Seven inches of snow has temporarily halted Cedar Maintenance activities at Blue Jay Barrens. I, along with a large selection of birds, am busying myself with activities near the house.
Two days before the storm, I was confident of finishing my planned maintenance work right on schedule. The weather forecast on this day was calling for scattered snow showers as the next storm passed well to our south, so I didn’t expect any snow delays. By the next day, it was obvious that the storm was tracking farther north than anticipated and we were in its path. If the snow cover persists into March, as it is expected to do, the rest of my cedar maintenance will most likely be postponed until next year. Fortunately, I completed work on this two acre field before everything was buried.
This field is primarily a steep, rocky, south facing slope that presents the most torturous growing conditions of any barren on the property. Misshapen forms and odd growth habits characterize the trees trying to survive in this environment. Many individuals could not survive and are now represented by nothing more than weathered skeletons.
I’ve done quite a bit of clearing in this field, but there are still a considerable number of cedars left standing.
Despite some patches of thickly growing cedars, enough sunlight filters through the thin branches to maintain a grass cover beneath the trees.
Even in areas of maximum sunlight and gentler slopes, the grass remains short and sparse. There is maximum opportunity here for some of the more drought tolerant wildflowers to flourish.
Growing conditions change drastically as you ascend the hill. At the lowest level, to the left in the photo, is a gently sloping area where the eroded soil from the hillside forms a moderately deep foundation for tree roots. Tall, thick trunked cedars crowd that area and block all sunlight. A rapid change ensues as the slope increases.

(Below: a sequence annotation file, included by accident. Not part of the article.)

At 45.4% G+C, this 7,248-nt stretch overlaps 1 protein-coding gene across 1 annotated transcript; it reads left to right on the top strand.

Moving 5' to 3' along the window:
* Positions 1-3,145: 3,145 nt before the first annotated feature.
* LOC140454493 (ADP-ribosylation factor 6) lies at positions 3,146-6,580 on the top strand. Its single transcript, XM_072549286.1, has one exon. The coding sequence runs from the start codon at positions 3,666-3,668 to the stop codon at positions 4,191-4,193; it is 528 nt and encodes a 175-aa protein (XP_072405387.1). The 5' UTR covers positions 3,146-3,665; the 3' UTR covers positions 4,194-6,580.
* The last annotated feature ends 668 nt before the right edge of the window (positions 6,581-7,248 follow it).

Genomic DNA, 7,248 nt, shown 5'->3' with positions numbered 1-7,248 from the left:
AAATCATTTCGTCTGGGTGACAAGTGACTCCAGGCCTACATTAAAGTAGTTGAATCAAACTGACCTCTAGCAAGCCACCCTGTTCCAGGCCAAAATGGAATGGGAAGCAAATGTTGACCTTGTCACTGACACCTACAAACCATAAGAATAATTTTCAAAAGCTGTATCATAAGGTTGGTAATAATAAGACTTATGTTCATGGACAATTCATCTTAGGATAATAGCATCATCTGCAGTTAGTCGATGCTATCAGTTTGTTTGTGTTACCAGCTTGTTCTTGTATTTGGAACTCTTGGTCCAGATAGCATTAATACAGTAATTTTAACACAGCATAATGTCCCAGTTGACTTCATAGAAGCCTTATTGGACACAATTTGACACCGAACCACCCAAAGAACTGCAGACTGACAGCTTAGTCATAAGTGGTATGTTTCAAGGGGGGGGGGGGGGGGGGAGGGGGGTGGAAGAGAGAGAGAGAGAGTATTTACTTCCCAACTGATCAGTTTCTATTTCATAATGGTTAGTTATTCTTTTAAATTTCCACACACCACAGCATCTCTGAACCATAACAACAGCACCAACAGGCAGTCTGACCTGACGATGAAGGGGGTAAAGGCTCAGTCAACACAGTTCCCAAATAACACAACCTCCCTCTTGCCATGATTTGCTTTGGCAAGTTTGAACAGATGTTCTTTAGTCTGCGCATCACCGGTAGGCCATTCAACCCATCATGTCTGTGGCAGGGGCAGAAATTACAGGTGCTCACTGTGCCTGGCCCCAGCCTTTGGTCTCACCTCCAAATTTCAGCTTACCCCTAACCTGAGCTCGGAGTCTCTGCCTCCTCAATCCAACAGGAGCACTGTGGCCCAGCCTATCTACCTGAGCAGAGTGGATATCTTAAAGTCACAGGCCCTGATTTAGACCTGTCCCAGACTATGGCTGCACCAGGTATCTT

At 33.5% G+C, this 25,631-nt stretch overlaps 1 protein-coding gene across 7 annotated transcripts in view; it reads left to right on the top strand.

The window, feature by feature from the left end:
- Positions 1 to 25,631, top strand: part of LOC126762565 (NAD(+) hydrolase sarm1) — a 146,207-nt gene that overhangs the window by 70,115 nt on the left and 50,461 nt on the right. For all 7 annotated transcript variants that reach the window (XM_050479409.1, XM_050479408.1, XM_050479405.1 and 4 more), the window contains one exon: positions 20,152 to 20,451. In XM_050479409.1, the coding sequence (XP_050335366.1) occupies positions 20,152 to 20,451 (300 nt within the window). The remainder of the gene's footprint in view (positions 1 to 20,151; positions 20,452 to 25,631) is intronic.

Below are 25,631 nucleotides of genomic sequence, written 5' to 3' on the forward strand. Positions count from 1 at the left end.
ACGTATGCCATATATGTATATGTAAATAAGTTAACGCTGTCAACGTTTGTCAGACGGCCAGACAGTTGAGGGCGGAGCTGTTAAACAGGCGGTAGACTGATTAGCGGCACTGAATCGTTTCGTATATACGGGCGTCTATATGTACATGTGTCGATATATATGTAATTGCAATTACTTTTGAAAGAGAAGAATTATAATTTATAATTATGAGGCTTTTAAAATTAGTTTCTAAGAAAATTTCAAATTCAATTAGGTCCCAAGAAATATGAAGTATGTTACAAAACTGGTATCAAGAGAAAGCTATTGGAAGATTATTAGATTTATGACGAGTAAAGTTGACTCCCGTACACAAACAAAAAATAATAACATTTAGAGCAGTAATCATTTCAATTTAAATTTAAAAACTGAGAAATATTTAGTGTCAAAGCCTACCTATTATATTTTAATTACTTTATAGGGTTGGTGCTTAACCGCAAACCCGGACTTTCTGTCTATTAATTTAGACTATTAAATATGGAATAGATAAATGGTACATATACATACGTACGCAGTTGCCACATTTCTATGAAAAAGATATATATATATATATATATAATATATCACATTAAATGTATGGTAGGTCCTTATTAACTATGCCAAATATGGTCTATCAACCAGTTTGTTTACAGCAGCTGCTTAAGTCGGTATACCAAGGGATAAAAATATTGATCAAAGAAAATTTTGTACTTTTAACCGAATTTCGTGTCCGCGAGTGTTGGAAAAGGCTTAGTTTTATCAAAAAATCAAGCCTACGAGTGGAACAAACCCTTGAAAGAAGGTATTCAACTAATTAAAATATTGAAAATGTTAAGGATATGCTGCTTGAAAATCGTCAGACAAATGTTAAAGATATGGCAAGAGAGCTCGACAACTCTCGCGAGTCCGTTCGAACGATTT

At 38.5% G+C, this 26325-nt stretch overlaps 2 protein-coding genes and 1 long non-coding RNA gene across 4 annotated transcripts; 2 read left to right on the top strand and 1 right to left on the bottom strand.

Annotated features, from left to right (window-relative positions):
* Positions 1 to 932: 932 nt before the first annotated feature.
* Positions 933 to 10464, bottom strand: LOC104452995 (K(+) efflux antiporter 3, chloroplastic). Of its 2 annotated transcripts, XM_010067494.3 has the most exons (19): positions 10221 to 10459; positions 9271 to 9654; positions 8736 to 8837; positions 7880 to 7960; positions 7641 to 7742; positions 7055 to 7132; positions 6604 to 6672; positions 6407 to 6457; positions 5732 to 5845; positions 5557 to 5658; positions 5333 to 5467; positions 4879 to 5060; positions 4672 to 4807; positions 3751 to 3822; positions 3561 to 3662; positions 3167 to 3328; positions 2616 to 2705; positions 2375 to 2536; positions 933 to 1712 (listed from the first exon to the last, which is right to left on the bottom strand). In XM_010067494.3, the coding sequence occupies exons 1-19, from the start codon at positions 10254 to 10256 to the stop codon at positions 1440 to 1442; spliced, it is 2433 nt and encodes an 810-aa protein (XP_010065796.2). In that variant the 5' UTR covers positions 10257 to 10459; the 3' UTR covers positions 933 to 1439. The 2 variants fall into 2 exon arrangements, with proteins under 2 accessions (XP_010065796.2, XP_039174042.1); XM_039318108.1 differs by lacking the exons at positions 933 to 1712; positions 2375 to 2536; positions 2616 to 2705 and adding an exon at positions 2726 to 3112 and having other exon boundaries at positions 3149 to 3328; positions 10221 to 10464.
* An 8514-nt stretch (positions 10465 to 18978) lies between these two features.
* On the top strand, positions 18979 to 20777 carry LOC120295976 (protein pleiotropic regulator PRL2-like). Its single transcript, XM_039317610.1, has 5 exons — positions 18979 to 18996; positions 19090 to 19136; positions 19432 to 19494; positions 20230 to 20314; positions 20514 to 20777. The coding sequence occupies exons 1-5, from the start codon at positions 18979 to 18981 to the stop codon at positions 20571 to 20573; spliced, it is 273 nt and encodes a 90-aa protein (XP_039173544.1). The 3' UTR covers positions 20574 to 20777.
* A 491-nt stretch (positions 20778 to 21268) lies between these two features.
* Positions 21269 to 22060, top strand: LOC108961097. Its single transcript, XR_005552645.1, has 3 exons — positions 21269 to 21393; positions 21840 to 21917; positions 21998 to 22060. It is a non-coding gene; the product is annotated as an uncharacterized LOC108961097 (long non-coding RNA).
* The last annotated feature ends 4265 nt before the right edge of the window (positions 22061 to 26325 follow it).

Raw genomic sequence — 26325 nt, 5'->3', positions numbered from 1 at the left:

At mid-slope, the incidence of dead trees increases and growth rates decrease considerably. These cedars began growing decades before the lower slopes were retired from growing crops such as corn and sorghum. That makes these trees at least twice as old as the much larger trees growing in the deeper soil.
At the upper end of the field, the slope continues on into the woods. The land here was so steep and rocky that it could not be used for crop production.
The upper slopes of the field have some of the harshest growing conditions. The soil is a shallow layer over limestone bedrock. Evidence of this bedrock is present in the form of sand, gravel and rock fragments scattered on the surface. This is the domain of the Leavenworthias and Drabas, along with a few other hardy barrens species.
Very few cedars managed to survive long enough in these gravelly conditions to attain any great size. Those that did, have created shade islands in which a scattering of trees and shrubs have managed to survive. Many of those don’t survive long and leave the cedars with a collection of dead trunks beneath their branches.
If it weren’t for a few seasonal seeps that provide water to isolated spots on the slope, there would be no deciduous trees here. In these damp spots, Sycamores and Tuliptrees take root and prosper for a few years. Eventually, the tree’s root system is collecting every drop of available moisture. At that point the tree is vulnerable to any decrease in the water supply and perishes during a year of drought. Dead stumps are monuments to their endeavors.
This three foot high Flowering Dogwood has persisted for over 30 years. The top branches continually die and the tree regrows from points lower on the trunk.
The base of the trunk has the appearance of a mature dogwood. This natural bonsai must have found the perfect source of water to support a little tree. I remember leaving this little tree when I did my initial clearing of this field about 20 years ago. At the time, it didn’t seem like a threat and I’ve always been cautious about removing something until I’m sure that’s the best thing to do. I’m glad this guy was spared.
Harsh conditions also make bonsais out of the small cedars. The branches of these little trees are constantly dying and being replaced by younger shoots emerging near the base. The result is an old tree that only reaches a few inches in height.
The line of wet weather seeps that encouraged the soil slip, keep this area wet longer into the summer and provide a better growing environment for the young cedars. Each clump of grass harbors its own tiny forest of cedar seedlings.
Overall, the field yielded less than a full bushel of cedar cuttings. It has been over ten years since maintenance was done on this field. Apparently, cedar colonization here is a slow process, so a repeat of this maintenance procedure shouldn’t be necessary for at least another decade. Fortunately, I have plenty of other work to keep me busy in the interim.